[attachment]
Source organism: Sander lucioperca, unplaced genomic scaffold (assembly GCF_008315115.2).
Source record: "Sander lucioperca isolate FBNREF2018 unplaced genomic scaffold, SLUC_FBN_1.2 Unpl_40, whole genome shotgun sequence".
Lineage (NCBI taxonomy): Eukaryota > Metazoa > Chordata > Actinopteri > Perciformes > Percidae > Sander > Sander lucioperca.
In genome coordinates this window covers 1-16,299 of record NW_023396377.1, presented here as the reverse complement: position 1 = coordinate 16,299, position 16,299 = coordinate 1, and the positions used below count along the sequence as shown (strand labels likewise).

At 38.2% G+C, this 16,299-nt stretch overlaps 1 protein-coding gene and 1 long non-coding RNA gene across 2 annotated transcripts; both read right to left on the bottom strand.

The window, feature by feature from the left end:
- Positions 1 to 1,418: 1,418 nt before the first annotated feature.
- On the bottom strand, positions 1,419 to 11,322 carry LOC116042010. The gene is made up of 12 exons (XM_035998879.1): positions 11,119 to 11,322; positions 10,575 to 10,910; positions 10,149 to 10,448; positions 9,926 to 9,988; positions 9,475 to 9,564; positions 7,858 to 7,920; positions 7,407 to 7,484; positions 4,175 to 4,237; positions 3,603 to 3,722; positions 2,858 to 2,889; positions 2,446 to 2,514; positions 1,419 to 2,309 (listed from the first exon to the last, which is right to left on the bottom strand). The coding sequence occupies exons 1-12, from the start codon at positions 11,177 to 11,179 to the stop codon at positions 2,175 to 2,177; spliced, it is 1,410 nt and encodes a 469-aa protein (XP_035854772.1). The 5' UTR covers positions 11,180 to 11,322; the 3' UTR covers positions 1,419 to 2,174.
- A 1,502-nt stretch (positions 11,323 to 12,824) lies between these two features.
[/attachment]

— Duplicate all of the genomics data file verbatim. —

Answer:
Source organism: Sander lucioperca, unplaced genomic scaffold (assembly GCF_008315115.2).
Source record: "Sander lucioperca isolate FBNREF2018 unplaced genomic scaffold, SLUC_FBN_1.2 Unpl_40, whole genome shotgun sequence".
Lineage (NCBI taxonomy): Eukaryota > Metazoa > Chordata > Actinopteri > Perciformes > Percidae > Sander > Sander lucioperca.
In genome coordinates this window covers 1-16,299 of record NW_023396377.1, presented here as the reverse complement: position 1 = coordinate 16,299, position 16,299 = coordinate 1, and the positions used below count along the sequence as shown (strand labels likewise).

At 38.2% G+C, this 16,299-nt stretch overlaps 1 protein-coding gene and 1 long non-coding RNA gene across 2 annotated transcripts; both read right to left on the bottom strand.

The window, feature by feature from the left end:
- Positions 1 to 1,418: 1,418 nt before the first annotated feature.
- On the bottom strand, positions 1,419 to 11,322 carry LOC116042010. The gene is made up of 12 exons (XM_035998879.1): positions 11,119 to 11,322; positions 10,575 to 10,910; positions 10,149 to 10,448; positions 9,926 to 9,988; positions 9,475 to 9,564; positions 7,858 to 7,920; positions 7,407 to 7,484; positions 4,175 to 4,237; positions 3,603 to 3,722; positions 2,858 to 2,889; positions 2,446 to 2,514; positions 1,419 to 2,309 (listed from the first exon to the last, which is right to left on the bottom strand). The coding sequence occupies exons 1-12, from the start codon at positions 11,177 to 11,179 to the stop codon at positions 2,175 to 2,177; spliced, it is 1,410 nt and encodes a 469-aa protein (XP_035854772.1). The 5' UTR covers positions 11,180 to 11,322; the 3' UTR covers positions 1,419 to 2,174.
- A 1,502-nt stretch (positions 11,323 to 12,824) lies between these two features.